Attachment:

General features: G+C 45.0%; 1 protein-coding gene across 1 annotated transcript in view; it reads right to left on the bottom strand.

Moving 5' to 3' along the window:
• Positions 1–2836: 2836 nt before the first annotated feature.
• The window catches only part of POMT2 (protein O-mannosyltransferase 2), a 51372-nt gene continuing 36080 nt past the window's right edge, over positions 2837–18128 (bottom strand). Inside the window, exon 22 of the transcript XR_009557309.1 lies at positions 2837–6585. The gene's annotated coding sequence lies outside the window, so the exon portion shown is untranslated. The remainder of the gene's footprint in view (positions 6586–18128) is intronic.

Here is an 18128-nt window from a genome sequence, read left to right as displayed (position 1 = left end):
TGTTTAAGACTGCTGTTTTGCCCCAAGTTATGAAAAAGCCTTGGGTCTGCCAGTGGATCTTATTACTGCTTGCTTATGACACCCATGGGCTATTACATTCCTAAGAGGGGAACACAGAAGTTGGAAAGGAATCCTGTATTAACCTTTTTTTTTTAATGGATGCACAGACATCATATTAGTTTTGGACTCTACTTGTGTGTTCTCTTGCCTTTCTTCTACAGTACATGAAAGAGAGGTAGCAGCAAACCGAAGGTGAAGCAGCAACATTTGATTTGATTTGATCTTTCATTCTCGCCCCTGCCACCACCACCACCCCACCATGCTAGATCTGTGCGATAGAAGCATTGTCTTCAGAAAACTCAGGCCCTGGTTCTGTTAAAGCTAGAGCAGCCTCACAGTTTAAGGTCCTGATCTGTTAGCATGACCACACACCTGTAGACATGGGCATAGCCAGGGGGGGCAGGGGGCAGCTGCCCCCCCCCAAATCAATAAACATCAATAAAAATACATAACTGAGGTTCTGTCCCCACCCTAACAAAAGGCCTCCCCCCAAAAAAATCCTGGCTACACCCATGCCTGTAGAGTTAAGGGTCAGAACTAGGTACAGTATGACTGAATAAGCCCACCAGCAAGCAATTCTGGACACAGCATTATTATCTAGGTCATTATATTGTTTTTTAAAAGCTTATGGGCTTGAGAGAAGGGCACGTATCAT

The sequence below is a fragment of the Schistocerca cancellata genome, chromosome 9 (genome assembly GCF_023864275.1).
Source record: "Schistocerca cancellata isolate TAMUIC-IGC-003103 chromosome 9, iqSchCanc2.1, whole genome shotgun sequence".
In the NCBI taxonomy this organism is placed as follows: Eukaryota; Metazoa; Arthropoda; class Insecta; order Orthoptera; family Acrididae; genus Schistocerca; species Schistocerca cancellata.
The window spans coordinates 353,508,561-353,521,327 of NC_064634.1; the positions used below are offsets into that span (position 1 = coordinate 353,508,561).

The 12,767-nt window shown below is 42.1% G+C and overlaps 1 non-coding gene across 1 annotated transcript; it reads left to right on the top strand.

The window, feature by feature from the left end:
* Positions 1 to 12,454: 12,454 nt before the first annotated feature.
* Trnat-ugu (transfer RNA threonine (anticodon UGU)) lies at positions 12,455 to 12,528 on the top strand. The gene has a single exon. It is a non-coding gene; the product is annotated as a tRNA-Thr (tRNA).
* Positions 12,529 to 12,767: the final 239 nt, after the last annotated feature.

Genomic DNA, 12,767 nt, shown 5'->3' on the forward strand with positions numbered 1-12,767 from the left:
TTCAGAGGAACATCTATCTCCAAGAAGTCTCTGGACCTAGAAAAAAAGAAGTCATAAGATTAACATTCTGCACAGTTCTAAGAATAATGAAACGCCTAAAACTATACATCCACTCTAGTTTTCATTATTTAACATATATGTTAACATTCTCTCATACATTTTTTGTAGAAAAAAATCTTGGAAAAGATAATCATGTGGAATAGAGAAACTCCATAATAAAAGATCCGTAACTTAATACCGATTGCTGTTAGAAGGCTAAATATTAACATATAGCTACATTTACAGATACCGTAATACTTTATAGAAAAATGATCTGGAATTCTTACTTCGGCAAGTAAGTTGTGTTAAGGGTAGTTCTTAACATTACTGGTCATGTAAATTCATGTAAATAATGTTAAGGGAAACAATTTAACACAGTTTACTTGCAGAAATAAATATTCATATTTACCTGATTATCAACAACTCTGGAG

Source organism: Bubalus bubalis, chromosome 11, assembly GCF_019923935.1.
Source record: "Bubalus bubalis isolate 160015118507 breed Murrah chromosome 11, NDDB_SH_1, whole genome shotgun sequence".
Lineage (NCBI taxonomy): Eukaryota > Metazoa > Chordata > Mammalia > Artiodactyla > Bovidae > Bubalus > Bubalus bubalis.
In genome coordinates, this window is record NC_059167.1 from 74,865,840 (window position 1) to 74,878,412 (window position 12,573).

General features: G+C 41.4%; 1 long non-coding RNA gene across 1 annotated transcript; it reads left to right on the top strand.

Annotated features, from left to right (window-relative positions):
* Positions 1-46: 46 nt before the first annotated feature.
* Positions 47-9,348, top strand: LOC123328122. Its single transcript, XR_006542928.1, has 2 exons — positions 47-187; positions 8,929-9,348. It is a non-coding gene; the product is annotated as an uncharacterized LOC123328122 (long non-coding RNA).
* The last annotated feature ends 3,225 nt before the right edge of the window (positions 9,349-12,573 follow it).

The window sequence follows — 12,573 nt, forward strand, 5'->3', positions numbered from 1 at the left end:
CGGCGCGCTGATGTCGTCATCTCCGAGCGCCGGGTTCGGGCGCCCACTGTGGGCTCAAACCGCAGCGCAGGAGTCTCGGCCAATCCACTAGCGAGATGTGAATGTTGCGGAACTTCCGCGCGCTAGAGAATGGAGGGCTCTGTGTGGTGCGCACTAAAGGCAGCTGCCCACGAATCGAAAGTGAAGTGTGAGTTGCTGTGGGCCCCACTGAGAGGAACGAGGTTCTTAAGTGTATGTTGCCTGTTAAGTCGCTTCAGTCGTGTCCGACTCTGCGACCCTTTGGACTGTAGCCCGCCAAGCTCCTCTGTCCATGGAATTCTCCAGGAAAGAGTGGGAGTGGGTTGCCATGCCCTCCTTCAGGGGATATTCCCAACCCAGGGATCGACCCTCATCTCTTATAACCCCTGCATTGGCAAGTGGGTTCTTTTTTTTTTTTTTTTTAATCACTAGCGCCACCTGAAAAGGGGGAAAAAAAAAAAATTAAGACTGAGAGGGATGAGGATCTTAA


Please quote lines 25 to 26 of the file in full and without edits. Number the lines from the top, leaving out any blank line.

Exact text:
* Positions 47-9,348, top strand: LOC123328122. Its single transcript, XR_006542928.1, has 2 exons — positions 47-187; positions 8,929-9,348. It is a non-coding gene; the product is annotated as an uncharacterized LOC123328122 (long non-coding RNA).
* The last annotated feature ends 3,225 nt before the right edge of the window (positions 9,349-12,573 follow it).